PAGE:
The Rundown

National Debate Escalates as Texas Man Attempts to Destroy a Confederate Statue

Your daily guide to what’s working, what’s not and what you can do about it.

by Impact Staff
Aug 22 2017, 2:46pm

Photos via Wikimedia Commons

Tensions are blowing up: On Monday, Texas authorities arrested a man in Houston after he allegedly tried to plant a bomb on a Confederate statue of Southern Lieutenant Richard Dowling. The man, 25-year-old Andrew Cecil Schneck, was charged with attempting to maliciously damage or destroy property. The incident comes on the heels of the aftermath of the rally that turned deadly in Charlottesville, Virginia and the ongoing national debate on the removal of Confederate monuments.

Trump lays out vague plans for Afghanistan: The war in Afghanistan is America's longest running conflict, spanning nearly 16 years. President Obama had been winding down the numbers of troops towards the end of his presidency, but the uptick in Taliban activity nixed those plans.

After taking office, President Trump said that he was opposed to the war and flirted with the idea of privatizing it. On Monday, in a nationally televised address, he announced he was adding more troops to the conflict. But critics say that putting more boots on the ground won't end an unwinnable war.

Always pays his debts: Washington is becoming more and more like an episode of Game of Thrones (think Lannisters) now that Mitch McConnell has promised to raise the debt ceiling to avoid the government defaulting on its loans. Treasury Secretary Steven Mnuchin has asked Congress to take action on a bill that would increase the borrowing limit before September ends. According to CNBC, Mnuchin has called for a "clean debt-ceiling" increase, which means lawmakers can't attach spending cuts to the proposal. In the past, conservatives have tried to link raising the debt ceiling with spending cuts.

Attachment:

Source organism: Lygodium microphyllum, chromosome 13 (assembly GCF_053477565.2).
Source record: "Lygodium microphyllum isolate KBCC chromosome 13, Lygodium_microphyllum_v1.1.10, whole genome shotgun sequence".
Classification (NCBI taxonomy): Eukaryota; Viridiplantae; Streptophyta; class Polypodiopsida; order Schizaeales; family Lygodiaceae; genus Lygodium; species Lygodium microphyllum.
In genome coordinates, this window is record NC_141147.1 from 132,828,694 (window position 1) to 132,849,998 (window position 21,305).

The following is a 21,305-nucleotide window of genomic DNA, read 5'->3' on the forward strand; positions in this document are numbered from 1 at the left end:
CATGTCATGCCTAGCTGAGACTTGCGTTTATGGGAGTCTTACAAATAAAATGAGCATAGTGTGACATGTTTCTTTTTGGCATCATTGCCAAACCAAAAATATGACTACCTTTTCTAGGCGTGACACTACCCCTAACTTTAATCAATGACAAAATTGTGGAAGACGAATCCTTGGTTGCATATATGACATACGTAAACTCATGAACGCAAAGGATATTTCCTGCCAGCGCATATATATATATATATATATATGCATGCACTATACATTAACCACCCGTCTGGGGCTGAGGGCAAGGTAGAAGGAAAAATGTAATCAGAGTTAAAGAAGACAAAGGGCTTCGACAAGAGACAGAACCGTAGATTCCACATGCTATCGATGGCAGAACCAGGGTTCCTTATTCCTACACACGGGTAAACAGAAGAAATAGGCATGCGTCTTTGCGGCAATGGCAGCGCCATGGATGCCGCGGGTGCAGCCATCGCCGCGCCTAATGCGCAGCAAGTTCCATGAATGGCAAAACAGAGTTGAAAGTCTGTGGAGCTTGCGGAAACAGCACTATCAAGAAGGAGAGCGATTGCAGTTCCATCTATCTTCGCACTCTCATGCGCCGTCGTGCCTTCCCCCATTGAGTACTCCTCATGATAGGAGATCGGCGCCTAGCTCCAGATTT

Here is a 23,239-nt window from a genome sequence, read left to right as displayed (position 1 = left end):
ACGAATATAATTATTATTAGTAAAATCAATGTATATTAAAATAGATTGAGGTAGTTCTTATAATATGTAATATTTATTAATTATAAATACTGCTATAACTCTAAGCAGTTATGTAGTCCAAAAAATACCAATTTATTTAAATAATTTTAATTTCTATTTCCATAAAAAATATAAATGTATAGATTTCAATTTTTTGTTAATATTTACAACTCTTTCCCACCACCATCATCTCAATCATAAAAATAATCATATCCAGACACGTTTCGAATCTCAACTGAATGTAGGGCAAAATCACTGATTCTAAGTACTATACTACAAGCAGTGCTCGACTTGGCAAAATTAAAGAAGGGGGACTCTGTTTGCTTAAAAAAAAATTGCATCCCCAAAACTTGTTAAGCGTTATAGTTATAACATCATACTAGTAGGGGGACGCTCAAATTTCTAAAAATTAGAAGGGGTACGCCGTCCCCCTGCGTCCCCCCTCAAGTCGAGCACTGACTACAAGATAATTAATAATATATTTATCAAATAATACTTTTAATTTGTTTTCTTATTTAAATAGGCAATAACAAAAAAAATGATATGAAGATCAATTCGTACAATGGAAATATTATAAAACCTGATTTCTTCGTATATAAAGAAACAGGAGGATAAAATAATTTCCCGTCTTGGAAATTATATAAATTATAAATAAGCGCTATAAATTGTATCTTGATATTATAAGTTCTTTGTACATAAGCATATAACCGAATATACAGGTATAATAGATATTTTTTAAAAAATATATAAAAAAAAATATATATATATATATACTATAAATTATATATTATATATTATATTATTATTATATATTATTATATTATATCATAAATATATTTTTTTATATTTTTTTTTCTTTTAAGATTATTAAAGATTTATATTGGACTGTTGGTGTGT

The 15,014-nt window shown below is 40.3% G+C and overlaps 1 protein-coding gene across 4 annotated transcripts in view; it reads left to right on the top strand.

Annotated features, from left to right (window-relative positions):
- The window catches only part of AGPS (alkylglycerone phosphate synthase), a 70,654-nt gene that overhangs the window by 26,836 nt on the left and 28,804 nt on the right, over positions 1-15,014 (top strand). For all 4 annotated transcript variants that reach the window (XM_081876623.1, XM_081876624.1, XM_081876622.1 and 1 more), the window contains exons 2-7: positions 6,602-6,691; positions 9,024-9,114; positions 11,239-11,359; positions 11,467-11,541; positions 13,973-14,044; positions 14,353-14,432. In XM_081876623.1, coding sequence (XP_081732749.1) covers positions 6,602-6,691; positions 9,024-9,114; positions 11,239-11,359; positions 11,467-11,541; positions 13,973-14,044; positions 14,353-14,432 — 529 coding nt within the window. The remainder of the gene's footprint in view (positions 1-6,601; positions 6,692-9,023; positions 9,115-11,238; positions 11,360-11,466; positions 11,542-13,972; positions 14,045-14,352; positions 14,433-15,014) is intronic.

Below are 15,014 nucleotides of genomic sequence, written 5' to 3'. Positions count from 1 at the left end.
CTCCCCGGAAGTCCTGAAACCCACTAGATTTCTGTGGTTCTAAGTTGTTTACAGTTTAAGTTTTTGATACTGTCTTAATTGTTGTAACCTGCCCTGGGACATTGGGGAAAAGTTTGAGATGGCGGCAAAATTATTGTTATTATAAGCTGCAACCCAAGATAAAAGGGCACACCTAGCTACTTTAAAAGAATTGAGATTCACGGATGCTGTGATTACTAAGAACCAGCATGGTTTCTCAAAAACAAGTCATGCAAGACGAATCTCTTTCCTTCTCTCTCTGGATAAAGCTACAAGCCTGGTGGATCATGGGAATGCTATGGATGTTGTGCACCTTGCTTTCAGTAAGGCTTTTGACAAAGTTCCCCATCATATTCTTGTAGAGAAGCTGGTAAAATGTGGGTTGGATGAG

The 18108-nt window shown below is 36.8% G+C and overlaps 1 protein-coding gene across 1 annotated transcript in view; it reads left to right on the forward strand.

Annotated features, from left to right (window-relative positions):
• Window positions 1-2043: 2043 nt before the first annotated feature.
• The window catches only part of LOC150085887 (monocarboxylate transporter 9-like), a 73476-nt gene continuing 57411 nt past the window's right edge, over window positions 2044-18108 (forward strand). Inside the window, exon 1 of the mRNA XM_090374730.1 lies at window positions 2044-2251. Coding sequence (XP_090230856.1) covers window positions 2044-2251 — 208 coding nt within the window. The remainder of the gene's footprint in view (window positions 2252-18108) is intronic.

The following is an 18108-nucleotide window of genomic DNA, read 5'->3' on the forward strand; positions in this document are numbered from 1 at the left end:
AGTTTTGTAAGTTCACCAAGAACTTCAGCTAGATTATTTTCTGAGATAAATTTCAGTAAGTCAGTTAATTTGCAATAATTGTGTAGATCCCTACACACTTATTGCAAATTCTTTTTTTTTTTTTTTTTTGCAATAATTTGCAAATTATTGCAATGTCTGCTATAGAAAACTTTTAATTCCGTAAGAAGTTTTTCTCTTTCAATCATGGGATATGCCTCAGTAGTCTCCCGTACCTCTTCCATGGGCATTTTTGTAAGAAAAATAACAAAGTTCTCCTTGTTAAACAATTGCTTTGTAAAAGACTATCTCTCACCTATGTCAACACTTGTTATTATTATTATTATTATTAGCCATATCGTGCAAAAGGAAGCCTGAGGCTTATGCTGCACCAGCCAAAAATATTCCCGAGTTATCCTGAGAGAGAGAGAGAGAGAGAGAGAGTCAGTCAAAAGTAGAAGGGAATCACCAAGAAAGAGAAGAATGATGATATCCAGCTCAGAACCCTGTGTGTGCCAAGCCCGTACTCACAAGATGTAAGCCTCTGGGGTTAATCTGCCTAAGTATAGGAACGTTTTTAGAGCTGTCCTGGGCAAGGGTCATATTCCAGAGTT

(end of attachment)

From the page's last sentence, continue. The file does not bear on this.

Liar, Liar: Last week, Attorney General Jeff Sessions praised Miami for cooperating with federal immigration policies and effectively ending their status as a sanctuary city. Immigration enforcement falls under federal jurisdiction, but localities don't always comply because it can hamper undocumented immigrants from helping law enforcement if there's a risk of deportation. During his speech, Sessions linked sanctuary city immigration policies to higher crime rates, but available data out there says a different story.

According to The Washington Post , there isn't much research on whether sanctuary cities have more crime as a result of their immigrant-related policies. Still, the research that is out there doesn't point to sanctuary policies having a significant impact on crime. To be fair though, immigrant-friendly policing did not significantly reduce crime either. By these statistics, Sessions' enforced crackdown on illegal immigration doesn't do much other than unfairly target undocumented immigrants.